. Gennadius II Scholarius ( Greek Γεννάδιος Β'Σχολάριος , originally Georgios Kourtesios Scholarius , Γεώργιος Κουρτέσιος Σχολάριος; * to 1405 ; † after 1472 Serres ) was the first ecumenical Patriarch of Konstantin Opel (1454-1464) under Turkish rule. He was also the leading Greek Orthodox Aristotelian oriented theologian and polemicist of his day.
Georgios Scholarios took part in 1438/39 as secretary of Emperor John VIII at the Council of Ferrara-Florence and initially supported the union with the Western Church that was decided there, which, however, increasingly disappointed him. From 1449/50 under the name of Gennadios monk in the Charsianeites monastery, he took over the leadership of an anti-Florentine parallel hierarchy established in Constantinople, the "Holy Synaxis of the Orthodox in Constantinople", as the successor to Markos Eugenikos († 1445). After the Ottoman conquest of Constantinople in 1453, Gennadios Scholarios officiated there from 1454 to 1456 - by grace and as a freedman in personal dependence on Sultan Mehmed II (d. 1481), but elected and ordained according to traditional norms - as ecumenical patriarch, from the western point of view as illegitimate Counter-patriarch to Gregory III. Mammas († 1459 in Rome). In 1456 Gennadios resigned from office. He then retired to a monastery in Macedonia , where he resumed his literary work.
He was a connoisseur of Western philosophy and theology. His colleagues mockingly referred to him as "the Latinist". He commented on Aristotelian and Neoplatonic texts and used them in class.
During his tenure as Ecumenical Patriarch, Gennadios II was confronted not only with the reorganization of the church administration, which had collapsed due to conflict and war, and with a clergy that was simonistic up to the episcopate out of need or inclination, but with the urgent problem of the Islamization of the Christian. Population as a result of coercion, boy reading (Devşirme), marriage problems of various kinds, including forbidden forms of Christian. Second marriage. Faced with the need, Scholarios advocated, by no means to general applause, the generous application of the Oikonomia by facilitating divorce and, with reference to the denial of Peter, by indulgent "delatinification" of repentant Union supporters. In liturgical questions he turned against any λεπτολογία ("small spirit").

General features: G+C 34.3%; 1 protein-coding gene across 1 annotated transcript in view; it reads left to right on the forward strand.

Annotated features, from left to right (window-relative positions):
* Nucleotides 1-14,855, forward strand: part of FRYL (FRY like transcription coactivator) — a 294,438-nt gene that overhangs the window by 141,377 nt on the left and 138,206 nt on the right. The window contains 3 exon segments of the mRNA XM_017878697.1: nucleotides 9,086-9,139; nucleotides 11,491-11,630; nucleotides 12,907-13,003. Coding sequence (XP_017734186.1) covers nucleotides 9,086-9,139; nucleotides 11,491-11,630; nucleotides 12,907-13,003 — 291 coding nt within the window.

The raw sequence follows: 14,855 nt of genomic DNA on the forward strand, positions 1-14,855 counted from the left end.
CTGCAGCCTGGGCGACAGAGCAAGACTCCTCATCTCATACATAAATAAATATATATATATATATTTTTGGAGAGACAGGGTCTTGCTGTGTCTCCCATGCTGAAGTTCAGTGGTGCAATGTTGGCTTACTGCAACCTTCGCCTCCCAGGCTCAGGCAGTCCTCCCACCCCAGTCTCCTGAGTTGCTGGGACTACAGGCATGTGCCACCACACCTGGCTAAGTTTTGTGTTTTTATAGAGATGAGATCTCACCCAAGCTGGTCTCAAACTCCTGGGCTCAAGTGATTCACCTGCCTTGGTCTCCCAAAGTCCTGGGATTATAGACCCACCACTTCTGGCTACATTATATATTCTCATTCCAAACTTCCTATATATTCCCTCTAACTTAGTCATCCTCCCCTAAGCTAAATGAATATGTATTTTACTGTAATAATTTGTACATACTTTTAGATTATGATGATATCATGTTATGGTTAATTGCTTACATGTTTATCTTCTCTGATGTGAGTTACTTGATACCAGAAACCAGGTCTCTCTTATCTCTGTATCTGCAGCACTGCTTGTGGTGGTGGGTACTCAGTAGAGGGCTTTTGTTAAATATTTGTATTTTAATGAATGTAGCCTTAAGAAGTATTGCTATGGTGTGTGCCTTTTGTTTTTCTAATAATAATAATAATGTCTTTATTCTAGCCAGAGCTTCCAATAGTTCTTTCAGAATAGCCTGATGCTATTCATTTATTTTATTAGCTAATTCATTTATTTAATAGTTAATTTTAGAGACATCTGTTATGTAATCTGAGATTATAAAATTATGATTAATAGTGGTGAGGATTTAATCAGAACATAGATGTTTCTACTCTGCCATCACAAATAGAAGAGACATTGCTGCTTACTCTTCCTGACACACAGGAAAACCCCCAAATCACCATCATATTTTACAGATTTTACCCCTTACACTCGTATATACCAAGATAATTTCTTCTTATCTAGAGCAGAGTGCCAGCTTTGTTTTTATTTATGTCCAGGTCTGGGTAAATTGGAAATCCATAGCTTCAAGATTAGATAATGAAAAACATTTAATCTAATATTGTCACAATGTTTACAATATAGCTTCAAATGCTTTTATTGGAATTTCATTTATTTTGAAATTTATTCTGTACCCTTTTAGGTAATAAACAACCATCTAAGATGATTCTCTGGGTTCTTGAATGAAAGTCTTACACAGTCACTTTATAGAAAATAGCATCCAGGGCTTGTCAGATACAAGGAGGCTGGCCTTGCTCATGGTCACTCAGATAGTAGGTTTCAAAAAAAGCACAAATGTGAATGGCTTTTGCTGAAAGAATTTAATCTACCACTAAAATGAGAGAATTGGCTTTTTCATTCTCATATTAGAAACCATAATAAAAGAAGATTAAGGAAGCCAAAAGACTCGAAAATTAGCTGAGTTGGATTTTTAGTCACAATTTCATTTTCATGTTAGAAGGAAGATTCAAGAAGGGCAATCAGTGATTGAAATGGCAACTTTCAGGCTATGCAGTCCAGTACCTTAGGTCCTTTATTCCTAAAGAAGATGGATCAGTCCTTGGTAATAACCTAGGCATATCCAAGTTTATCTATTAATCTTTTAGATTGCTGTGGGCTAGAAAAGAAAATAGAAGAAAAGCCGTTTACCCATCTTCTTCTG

- John A. Demetracopoulos: Georgios Scholarios. In: Laurent Cesalli, Gerald Hartung (ed.): Outline of the history of philosophy . The philosophy of the Middle Ages. Volume 1: Byzantium, Judaism. Schwabe, Basel 2019, ISBN 978-3-7965-2623-7 , pp. 224-239, 298 f.
- Friedrich Wilhelm Bautz : Gennadius II. In: Biographisch-Bibliographisches Kirchenlexikon (BBKL). Volume 2, Bautz, Hamm 1990, ISBN 3-88309-032-8 , Sp. 204-205.
- Alexios G. Savvides, Benjamin Hendrickx (Eds.): Encyclopaedic Prosopographical Lexicon of Byzantine History and Civilization . Vol. 3: Faber Felix - Juwayni, Al- . Brepols, Turnhout 2012, ISBN 978-2-503-53243-1 , pp. 75-81.
- Marie-Hélène Blanchet: Georges-Gennadios Scholarios (verse 1400 – verse 1472). Un intellectuel orthodox face à la disparition de l'empire byzantine . Institut Français d'Études Byzantines, Paris 2008, ISBN 2-901049-21-4 .
- Literature by and about Gennadios Scholarios in the catalog of the German National Library
- Entry in the Catholic Encyclopedia
- Plethon's nomoi. A contribution to polytheism in late Byzantine times and its reception in the Islamic world ( Memento from December 5, 2008 in the Internet Archive )
Patriarch of Constantinople Opel
1454 - 1464
|ALTERNATIVE NAMES||Scholarios, Georgios; Scholarios, Gennadios II.|
|BRIEF DESCRIPTION||Patriarch of Constantinople|
|DATE OF BIRTH||around 1405|
|DATE OF DEATH||around 1473|